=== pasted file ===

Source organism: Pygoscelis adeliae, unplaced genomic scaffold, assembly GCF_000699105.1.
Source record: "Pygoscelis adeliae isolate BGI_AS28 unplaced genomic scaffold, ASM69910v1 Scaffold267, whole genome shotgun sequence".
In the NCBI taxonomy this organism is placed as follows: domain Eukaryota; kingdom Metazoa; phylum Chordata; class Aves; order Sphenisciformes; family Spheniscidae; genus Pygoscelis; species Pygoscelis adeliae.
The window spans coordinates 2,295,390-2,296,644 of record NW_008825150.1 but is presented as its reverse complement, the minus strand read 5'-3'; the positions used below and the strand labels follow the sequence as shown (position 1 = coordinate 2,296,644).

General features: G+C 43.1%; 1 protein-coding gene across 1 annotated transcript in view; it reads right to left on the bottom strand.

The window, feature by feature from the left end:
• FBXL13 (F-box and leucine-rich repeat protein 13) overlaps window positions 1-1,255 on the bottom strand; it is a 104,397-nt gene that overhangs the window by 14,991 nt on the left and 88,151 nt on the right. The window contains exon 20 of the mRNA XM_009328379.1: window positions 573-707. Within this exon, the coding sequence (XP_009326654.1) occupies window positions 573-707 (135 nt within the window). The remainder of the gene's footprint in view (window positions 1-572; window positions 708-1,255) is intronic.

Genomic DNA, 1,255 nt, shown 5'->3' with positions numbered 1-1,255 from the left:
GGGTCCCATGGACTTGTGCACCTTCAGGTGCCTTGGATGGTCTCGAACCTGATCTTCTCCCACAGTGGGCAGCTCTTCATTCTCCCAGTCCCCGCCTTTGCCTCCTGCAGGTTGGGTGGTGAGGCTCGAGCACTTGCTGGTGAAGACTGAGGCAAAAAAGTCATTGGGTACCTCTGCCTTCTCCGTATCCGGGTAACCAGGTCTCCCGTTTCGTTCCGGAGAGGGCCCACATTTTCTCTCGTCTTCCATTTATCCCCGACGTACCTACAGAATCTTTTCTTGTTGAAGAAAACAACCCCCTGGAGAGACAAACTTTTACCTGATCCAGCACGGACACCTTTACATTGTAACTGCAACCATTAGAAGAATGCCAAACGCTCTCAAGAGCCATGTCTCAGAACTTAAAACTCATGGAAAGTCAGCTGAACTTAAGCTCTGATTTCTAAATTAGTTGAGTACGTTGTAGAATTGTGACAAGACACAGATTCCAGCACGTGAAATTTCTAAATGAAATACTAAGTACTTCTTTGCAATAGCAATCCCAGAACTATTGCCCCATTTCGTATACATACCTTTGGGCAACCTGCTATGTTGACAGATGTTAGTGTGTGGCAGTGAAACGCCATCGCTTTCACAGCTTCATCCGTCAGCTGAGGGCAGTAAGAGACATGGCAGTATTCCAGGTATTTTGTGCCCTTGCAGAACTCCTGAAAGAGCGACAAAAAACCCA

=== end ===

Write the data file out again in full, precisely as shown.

Source organism: Pygoscelis adeliae, unplaced genomic scaffold, assembly GCF_000699105.1.
Source record: "Pygoscelis adeliae isolate BGI_AS28 unplaced genomic scaffold, ASM69910v1 Scaffold267, whole genome shotgun sequence".
In the NCBI taxonomy this organism is placed as follows: domain Eukaryota; kingdom Metazoa; phylum Chordata; class Aves; order Sphenisciformes; family Spheniscidae; genus Pygoscelis; species Pygoscelis adeliae.
The window spans coordinates 2,295,390-2,296,644 of record NW_008825150.1 but is presented as its reverse complement, the minus strand read 5'-3'; the positions used below and the strand labels follow the sequence as shown (position 1 = coordinate 2,296,644).

General features: G+C 43.1%; 1 protein-coding gene across 1 annotated transcript in view; it reads right to left on the bottom strand.

The window, feature by feature from the left end:
• FBXL13 (F-box and leucine-rich repeat protein 13) overlaps window positions 1-1,255 on the bottom strand; it is a 104,397-nt gene that overhangs the window by 14,991 nt on the left and 88,151 nt on the right. The window contains exon 20 of the mRNA XM_009328379.1: window positions 573-707. Within this exon, the coding sequence (XP_009326654.1) occupies window positions 573-707 (135 nt within the window). The remainder of the gene's footprint in view (window positions 1-572; window positions 708-1,255) is intronic.

Genomic DNA, 1,255 nt, shown 5'->3' with positions numbered 1-1,255 from the left:
GGGTCCCATGGACTTGTGCACCTTCAGGTGCCTTGGATGGTCTCGAACCTGATCTTCTCCCACAGTGGGCAGCTCTTCATTCTCCCAGTCCCCGCCTTTGCCTCCTGCAGGTTGGGTGGTGAGGCTCGAGCACTTGCTGGTGAAGACTGAGGCAAAAAAGTCATTGGGTACCTCTGCCTTCTCCGTATCCGGGTAACCAGGTCTCCCGTTTCGTTCCGGAGAGGGCCCACATTTTCTCTCGTCTTCCATTTATCCCCGACGTACCTACAGAATCTTTTCTTGTTGAAGAAAACAACCCCCTGGAGAGACAAACTTTTACCTGATCCAGCACGGACACCTTTACATTGTAACTGCAACCATTAGAAGAATGCCAAACGCTCTCAAGAGCCATGTCTCAGAACTTAAAACTCATGGAAAGTCAGCTGAACTTAAGCTCTGATTTCTAAATTAGTTGAGTACGTTGTAGAATTGTGACAAGACACAGATTCCAGCACGTGAAATTTCTAAATGAAATACTAAGTACTTCTTTGCAATAGCAATCCCAGAACTATTGCCCCATTTCGTATACATACCTTTGGGCAACCTGCTATGTTGACAGATGTTAGTGTGTGGCAGTGAAACGCCATCGCTTTCACAGCTTCATCCGTCAGCTGAGGGCAGTAAGAGACATGGCAGTATTCCAGGTATTTTGTGCCCTTGCAGAACTCCTGAAAGAGCGACAAAAAACCCA